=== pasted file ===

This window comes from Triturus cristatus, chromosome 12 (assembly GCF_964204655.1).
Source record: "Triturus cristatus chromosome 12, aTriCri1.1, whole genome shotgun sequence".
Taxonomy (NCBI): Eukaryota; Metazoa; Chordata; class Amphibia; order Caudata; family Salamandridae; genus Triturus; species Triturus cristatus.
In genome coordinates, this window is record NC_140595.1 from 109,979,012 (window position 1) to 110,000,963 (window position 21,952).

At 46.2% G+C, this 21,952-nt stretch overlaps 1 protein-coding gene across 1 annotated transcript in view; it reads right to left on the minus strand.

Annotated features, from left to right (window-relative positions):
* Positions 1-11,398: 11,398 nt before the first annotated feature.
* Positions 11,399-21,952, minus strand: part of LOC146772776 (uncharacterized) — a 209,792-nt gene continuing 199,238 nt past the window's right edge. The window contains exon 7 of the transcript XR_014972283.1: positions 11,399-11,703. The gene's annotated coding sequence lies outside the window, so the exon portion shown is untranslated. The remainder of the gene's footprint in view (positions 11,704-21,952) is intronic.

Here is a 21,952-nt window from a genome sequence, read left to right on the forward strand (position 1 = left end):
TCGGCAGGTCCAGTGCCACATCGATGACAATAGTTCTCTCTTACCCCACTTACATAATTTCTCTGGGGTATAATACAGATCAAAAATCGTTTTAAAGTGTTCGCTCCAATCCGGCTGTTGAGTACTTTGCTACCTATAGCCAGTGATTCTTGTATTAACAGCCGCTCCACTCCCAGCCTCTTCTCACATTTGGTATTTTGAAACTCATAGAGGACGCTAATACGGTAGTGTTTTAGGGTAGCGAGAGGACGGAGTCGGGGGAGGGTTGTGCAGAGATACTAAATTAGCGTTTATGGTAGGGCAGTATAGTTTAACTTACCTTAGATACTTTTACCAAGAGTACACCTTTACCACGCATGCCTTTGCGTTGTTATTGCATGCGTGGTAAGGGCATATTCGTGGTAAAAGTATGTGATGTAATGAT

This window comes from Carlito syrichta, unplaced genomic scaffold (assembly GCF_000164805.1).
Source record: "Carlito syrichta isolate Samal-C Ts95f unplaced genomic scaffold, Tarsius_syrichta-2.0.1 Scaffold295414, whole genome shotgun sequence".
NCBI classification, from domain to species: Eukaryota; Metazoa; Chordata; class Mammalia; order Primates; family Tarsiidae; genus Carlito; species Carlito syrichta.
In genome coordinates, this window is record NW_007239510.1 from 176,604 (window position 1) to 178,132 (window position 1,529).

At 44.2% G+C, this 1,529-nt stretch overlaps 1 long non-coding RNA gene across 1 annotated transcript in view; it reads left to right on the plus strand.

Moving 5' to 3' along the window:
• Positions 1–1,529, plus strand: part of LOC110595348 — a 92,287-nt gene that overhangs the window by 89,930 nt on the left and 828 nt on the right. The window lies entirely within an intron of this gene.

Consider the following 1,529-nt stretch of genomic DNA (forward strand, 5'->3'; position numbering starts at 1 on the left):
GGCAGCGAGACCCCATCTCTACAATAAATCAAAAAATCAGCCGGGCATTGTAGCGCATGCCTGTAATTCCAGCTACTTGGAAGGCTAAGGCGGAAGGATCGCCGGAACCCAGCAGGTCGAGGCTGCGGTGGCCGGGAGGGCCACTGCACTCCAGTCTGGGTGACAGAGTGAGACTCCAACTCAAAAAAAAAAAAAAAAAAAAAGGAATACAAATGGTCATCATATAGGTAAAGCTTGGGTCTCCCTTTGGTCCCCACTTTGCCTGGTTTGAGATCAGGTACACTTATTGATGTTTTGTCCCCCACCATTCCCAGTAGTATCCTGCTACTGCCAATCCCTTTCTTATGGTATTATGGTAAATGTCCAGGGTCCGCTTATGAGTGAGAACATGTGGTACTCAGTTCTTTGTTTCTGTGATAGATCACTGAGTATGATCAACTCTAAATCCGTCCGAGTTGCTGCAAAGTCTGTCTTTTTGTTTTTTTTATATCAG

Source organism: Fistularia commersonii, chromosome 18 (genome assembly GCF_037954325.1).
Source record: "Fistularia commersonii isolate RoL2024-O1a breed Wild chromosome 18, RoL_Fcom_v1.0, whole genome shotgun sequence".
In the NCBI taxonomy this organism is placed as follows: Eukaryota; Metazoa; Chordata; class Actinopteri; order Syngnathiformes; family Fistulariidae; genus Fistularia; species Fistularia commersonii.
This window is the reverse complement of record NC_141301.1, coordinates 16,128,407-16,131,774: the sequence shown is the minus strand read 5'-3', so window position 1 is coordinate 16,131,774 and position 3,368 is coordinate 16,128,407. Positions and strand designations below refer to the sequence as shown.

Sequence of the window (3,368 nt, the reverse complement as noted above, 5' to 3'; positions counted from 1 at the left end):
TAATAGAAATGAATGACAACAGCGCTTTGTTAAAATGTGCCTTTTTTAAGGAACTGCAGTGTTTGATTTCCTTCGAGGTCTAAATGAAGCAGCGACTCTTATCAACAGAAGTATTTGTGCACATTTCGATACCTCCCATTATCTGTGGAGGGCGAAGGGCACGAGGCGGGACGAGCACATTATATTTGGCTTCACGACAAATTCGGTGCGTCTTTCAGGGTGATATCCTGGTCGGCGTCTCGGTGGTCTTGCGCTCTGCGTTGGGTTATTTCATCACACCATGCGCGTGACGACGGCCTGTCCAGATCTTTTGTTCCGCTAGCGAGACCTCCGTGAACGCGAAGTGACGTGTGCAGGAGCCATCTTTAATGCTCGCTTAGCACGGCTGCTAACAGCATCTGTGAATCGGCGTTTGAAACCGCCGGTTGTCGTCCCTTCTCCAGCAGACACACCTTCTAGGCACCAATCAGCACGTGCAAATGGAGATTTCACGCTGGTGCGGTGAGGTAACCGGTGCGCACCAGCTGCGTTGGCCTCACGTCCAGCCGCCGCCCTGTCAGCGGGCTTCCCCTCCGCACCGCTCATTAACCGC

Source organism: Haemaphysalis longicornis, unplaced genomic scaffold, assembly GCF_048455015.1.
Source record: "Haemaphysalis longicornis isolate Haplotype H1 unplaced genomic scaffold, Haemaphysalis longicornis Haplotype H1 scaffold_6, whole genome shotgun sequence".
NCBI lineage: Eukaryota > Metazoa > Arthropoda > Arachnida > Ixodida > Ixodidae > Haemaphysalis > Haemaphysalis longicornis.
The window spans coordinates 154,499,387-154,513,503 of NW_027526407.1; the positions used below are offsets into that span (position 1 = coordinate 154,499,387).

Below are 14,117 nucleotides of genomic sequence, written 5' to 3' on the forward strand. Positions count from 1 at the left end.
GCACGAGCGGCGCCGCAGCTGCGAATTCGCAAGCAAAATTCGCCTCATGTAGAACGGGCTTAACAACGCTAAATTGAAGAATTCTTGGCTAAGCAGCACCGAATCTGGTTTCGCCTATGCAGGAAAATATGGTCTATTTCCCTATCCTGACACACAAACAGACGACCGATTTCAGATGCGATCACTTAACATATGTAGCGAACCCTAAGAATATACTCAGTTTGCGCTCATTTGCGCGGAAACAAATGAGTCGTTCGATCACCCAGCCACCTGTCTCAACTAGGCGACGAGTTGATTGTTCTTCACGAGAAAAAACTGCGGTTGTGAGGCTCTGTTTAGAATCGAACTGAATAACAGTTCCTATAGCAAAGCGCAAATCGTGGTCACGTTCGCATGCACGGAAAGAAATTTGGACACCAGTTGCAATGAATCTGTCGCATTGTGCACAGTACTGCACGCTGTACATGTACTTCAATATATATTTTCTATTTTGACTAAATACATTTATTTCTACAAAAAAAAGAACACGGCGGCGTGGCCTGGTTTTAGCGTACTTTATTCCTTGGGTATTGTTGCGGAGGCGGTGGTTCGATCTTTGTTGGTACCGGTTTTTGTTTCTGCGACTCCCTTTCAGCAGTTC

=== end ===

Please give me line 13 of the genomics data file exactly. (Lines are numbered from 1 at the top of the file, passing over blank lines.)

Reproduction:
NCBI classification, from domain to species: Eukaryota; Metazoa; Chordata; class Mammalia; order Primates; family Tarsiidae; genus Carlito; species Carlito syrichta.